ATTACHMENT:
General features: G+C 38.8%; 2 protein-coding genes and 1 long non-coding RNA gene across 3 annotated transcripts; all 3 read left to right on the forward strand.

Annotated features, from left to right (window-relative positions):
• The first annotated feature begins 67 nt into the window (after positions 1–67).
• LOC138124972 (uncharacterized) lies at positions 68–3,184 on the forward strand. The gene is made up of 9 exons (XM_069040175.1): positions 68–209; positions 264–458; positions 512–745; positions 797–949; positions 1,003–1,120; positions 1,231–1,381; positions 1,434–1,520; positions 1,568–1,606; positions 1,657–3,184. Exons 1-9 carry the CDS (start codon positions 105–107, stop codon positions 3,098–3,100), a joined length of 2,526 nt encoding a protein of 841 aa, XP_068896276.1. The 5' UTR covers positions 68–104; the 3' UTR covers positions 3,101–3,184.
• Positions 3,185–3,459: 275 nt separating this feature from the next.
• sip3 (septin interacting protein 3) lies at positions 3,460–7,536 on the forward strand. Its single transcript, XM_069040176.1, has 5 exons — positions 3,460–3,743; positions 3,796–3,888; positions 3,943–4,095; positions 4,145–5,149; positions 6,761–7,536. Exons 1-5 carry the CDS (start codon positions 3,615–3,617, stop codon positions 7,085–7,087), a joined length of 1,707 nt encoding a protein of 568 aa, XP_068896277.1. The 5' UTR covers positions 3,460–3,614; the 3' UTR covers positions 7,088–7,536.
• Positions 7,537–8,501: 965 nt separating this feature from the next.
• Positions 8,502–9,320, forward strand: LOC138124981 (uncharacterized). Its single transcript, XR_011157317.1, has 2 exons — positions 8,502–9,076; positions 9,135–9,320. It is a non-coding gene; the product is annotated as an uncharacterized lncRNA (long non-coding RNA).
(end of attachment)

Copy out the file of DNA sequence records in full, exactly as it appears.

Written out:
General features: G+C 38.8%; 2 protein-coding genes and 1 long non-coding RNA gene across 3 annotated transcripts; all 3 read left to right on the forward strand.

Annotated features, from left to right (window-relative positions):
• The first annotated feature begins 67 nt into the window (after positions 1–67).
• LOC138124972 (uncharacterized) lies at positions 68–3,184 on the forward strand. The gene is made up of 9 exons (XM_069040175.1): positions 68–209; positions 264–458; positions 512–745; positions 797–949; positions 1,003–1,120; positions 1,231–1,381; positions 1,434–1,520; positions 1,568–1,606; positions 1,657–3,184. Exons 1-9 carry the CDS (start codon positions 105–107, stop codon positions 3,098–3,100), a joined length of 2,526 nt encoding a protein of 841 aa, XP_068896276.1. The 5' UTR covers positions 68–104; the 3' UTR covers positions 3,101–3,184.
• Positions 3,185–3,459: 275 nt separating this feature from the next.
• sip3 (septin interacting protein 3) lies at positions 3,460–7,536 on the forward strand. Its single transcript, XM_069040176.1, has 5 exons — positions 3,460–3,743; positions 3,796–3,888; positions 3,943–4,095; positions 4,145–5,149; positions 6,761–7,536. Exons 1-5 carry the CDS (start codon positions 3,615–3,617, stop codon positions 7,085–7,087), a joined length of 1,707 nt encoding a protein of 568 aa, XP_068896277.1. The 5' UTR covers positions 3,460–3,614; the 3' UTR covers positions 7,088–7,536.
• Positions 7,537–8,501: 965 nt separating this feature from the next.
• Positions 8,502–9,320, forward strand: LOC138124981 (uncharacterized). Its single transcript, XR_011157317.1, has 2 exons — positions 8,502–9,076; positions 9,135–9,320. It is a non-coding gene; the product is annotated as an uncharacterized lncRNA (long non-coding RNA).